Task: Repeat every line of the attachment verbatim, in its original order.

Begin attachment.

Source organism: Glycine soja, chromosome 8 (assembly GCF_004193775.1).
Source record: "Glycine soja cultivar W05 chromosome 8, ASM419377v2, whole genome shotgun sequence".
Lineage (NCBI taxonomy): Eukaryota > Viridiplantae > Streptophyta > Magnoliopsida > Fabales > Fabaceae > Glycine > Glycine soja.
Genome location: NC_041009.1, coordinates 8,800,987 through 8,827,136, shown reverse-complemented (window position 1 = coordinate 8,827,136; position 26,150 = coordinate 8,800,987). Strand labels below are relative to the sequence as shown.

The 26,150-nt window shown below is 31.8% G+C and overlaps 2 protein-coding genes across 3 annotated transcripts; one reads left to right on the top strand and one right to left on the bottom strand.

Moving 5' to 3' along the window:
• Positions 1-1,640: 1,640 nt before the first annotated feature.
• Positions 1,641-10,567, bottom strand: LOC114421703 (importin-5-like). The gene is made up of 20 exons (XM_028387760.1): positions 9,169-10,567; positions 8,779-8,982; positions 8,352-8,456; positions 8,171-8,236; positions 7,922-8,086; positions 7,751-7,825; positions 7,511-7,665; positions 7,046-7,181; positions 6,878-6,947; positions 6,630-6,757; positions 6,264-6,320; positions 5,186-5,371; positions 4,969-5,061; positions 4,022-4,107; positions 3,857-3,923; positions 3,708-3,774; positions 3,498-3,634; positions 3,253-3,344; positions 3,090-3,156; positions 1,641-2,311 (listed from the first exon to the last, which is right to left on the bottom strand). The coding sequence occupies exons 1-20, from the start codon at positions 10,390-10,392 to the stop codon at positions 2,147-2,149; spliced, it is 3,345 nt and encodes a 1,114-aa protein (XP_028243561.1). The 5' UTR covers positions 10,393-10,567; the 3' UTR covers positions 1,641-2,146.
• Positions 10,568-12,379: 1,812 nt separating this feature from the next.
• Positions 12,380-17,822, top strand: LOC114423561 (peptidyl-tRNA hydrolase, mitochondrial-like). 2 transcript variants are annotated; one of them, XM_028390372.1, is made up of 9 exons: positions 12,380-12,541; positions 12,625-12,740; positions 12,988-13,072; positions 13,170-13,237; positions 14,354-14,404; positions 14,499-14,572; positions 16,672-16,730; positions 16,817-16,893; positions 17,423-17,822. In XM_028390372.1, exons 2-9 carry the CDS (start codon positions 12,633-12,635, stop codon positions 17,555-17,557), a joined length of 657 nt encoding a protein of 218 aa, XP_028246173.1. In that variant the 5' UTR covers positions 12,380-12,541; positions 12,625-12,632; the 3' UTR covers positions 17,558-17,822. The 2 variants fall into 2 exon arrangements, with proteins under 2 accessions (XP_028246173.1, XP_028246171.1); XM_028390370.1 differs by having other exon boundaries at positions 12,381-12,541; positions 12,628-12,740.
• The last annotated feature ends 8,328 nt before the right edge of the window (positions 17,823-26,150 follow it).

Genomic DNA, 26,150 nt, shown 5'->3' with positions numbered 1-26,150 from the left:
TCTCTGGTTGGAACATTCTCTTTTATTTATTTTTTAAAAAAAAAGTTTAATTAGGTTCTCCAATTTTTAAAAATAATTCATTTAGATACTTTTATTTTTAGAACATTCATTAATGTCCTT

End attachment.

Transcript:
Source organism: Glycine soja, chromosome 8 (assembly GCF_004193775.1).
Source record: "Glycine soja cultivar W05 chromosome 8, ASM419377v2, whole genome shotgun sequence".
Lineage (NCBI taxonomy): Eukaryota > Viridiplantae > Streptophyta > Magnoliopsida > Fabales > Fabaceae > Glycine > Glycine soja.
Genome location: NC_041009.1, coordinates 8,800,987 through 8,827,136, shown reverse-complemented (window position 1 = coordinate 8,827,136; position 26,150 = coordinate 8,800,987). Strand labels below are relative to the sequence as shown.

The 26,150-nt window shown below is 31.8% G+C and overlaps 2 protein-coding genes across 3 annotated transcripts; one reads left to right on the top strand and one right to left on the bottom strand.

Moving 5' to 3' along the window:
• Positions 1-1,640: 1,640 nt before the first annotated feature.
• Positions 1,641-10,567, bottom strand: LOC114421703 (importin-5-like). The gene is made up of 20 exons (XM_028387760.1): positions 9,169-10,567; positions 8,779-8,982; positions 8,352-8,456; positions 8,171-8,236; positions 7,922-8,086; positions 7,751-7,825; positions 7,511-7,665; positions 7,046-7,181; positions 6,878-6,947; positions 6,630-6,757; positions 6,264-6,320; positions 5,186-5,371; positions 4,969-5,061; positions 4,022-4,107; positions 3,857-3,923; positions 3,708-3,774; positions 3,498-3,634; positions 3,253-3,344; positions 3,090-3,156; positions 1,641-2,311 (listed from the first exon to the last, which is right to left on the bottom strand). The coding sequence occupies exons 1-20, from the start codon at positions 10,390-10,392 to the stop codon at positions 2,147-2,149; spliced, it is 3,345 nt and encodes a 1,114-aa protein (XP_028243561.1). The 5' UTR covers positions 10,393-10,567; the 3' UTR covers positions 1,641-2,146.
• Positions 10,568-12,379: 1,812 nt separating this feature from the next.
• Positions 12,380-17,822, top strand: LOC114423561 (peptidyl-tRNA hydrolase, mitochondrial-like). 2 transcript variants are annotated; one of them, XM_028390372.1, is made up of 9 exons: positions 12,380-12,541; positions 12,625-12,740; positions 12,988-13,072; positions 13,170-13,237; positions 14,354-14,404; positions 14,499-14,572; positions 16,672-16,730; positions 16,817-16,893; positions 17,423-17,822. In XM_028390372.1, exons 2-9 carry the CDS (start codon positions 12,633-12,635, stop codon positions 17,555-17,557), a joined length of 657 nt encoding a protein of 218 aa, XP_028246173.1. In that variant the 5' UTR covers positions 12,380-12,541; positions 12,625-12,632; the 3' UTR covers positions 17,558-17,822. The 2 variants fall into 2 exon arrangements, with proteins under 2 accessions (XP_028246173.1, XP_028246171.1); XM_028390370.1 differs by having other exon boundaries at positions 12,381-12,541; positions 12,628-12,740.
• The last annotated feature ends 8,328 nt before the right edge of the window (positions 17,823-26,150 follow it).

Genomic DNA, 26,150 nt, shown 5'->3' with positions numbered 1-26,150 from the left:
TCTCTGGTTGGAACATTCTCTTTTATTTATTTTTTAAAAAAAAAGTTTAATTAGGTTCTCCAATTTTTAAAAATAATTCATTTAGATACTTTTATTTTTAGAACATTCATTAATGTCCTT